Creative Director, MKA
TOBI: Professor Lenore Mandeson gave the opening keynote address at the Australian Theatre Forum (in Canberra) with her colleague, futurist Kristin Alford. It had nothing explicitly to do with theatre and it was wonderful to think about theatre in relation to something else/everything else. One of the highlights was Lenore riffing on Brecht's Threepenny Opera and miming swinging a plastic bag of shit above her head and then throwing said pretend bag in our general direction as a part of her description of conditions in South African slums, but really as a part of a bigger critique of the culture we're more directly a part of.
Also turning up each day to the forum and discovering she and I had worn matching outfits yet again, a sort of superficial confirmation of the synchronicity in having my medical anthropologist mother as the headline act at a peak industry event in my current field. It was like bring your son to work day, which was actually lots of days. If anyone ever wants to know about Giddens or Weber, I've been going to lectures since I was six months old.
Being Dead (Don Quixote) was my favourite show this year, hands down no questions asked. It was Kerith Manderson-Galvin's reworking of a classic book she didn't read via Kathy Acker's reworking of the same text (who knows if she read it or not).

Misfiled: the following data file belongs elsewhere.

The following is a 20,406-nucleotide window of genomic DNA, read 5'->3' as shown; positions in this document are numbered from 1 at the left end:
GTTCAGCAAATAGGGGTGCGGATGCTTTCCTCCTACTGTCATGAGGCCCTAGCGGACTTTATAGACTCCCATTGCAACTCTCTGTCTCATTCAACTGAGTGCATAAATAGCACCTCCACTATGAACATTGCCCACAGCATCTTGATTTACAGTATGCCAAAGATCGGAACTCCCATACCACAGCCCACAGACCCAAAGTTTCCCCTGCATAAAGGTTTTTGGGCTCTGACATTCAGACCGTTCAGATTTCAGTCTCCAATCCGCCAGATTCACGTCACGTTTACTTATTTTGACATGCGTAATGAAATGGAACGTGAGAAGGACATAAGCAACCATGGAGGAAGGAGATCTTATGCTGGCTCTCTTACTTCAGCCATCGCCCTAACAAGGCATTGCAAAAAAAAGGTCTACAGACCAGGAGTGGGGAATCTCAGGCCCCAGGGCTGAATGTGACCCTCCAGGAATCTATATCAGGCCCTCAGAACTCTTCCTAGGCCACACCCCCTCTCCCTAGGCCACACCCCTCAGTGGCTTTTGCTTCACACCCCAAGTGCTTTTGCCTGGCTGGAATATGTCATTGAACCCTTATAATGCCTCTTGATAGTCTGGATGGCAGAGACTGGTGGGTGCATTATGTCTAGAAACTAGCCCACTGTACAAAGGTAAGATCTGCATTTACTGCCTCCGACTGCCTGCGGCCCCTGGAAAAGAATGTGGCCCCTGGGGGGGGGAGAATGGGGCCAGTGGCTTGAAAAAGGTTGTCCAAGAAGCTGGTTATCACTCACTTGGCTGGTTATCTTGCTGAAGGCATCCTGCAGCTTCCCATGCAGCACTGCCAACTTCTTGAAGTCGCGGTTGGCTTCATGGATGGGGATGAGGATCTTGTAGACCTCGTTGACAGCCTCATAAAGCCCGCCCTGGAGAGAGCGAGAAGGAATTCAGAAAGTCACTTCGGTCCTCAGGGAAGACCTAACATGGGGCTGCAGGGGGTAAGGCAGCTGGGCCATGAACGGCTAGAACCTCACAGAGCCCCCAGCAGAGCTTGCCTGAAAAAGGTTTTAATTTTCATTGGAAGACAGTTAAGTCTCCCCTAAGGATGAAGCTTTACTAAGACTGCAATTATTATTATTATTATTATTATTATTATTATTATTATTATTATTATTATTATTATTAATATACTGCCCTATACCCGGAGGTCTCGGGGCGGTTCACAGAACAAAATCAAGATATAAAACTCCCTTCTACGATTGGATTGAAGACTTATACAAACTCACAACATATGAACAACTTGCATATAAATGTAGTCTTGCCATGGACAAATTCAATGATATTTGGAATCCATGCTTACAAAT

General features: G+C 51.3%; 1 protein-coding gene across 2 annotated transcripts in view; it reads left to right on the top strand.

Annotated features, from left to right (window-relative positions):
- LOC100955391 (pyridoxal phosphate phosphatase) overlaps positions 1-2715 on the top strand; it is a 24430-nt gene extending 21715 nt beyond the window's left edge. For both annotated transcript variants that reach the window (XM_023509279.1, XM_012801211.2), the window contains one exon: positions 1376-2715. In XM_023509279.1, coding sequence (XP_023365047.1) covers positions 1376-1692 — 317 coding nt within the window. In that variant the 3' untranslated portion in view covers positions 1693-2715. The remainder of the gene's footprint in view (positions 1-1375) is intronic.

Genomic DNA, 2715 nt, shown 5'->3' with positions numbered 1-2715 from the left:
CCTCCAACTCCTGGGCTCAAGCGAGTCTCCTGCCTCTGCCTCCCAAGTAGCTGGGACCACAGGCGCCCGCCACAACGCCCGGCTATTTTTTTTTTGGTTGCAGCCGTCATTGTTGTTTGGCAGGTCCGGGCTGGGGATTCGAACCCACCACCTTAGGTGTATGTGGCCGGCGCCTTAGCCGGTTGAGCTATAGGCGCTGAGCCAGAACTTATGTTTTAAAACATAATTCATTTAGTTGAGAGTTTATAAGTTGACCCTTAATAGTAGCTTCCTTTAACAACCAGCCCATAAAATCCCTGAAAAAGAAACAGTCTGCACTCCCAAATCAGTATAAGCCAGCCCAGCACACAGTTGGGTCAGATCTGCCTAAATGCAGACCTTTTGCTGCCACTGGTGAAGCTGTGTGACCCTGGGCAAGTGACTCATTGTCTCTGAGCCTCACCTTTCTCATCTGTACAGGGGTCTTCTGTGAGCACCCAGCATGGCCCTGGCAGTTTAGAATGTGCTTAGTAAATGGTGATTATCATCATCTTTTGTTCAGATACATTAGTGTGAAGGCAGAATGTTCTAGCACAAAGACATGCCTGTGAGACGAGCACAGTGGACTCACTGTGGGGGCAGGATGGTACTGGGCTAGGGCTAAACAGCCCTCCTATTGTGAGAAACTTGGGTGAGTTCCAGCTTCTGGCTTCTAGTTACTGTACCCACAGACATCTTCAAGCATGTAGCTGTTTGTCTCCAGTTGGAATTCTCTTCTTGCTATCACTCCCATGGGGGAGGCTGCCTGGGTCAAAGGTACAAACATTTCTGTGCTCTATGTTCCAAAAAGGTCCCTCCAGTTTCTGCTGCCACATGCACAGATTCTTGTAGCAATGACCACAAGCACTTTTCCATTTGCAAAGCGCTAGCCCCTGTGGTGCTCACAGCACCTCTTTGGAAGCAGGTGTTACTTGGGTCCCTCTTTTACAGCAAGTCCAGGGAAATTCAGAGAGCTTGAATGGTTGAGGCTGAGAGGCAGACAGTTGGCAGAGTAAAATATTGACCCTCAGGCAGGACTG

Kerith spearheaded the work but Soma Garner and Amy Lever-Davidson pulled off some design coups. It was only on for two nights in a university, so if you missed it well ok I guess you didn't have much of a chance – but when it returns, make sure you get a ticket or you will be missing one of the most genuinely accomplished works of queer theatre made in years.
I don't know if Kerith'd call it that, but it was that. I've noticed that 2013 was a big year (maybe the last few years even) for calling shows 'queer' or 'feminist' or 'theatre', whether they were any of these things or not. I think this is all them.
A Supple Beauty. When asked, Kerith (from Part 4) also mentioned this as one of her favourite moments and even though Mark (from Part 8) didn't, I'm sure he thought it. MKA went to the Adelaide Fringe and didn't really have the best time audience wise. (We took three shows, one averaged an audience of perhaps 25 a night and the others averaged three to four). So, when I saw there was an anarchic, cabaret/variety night at 3.00 in the afternoon on a Saturday, we were first in line to get on the bill.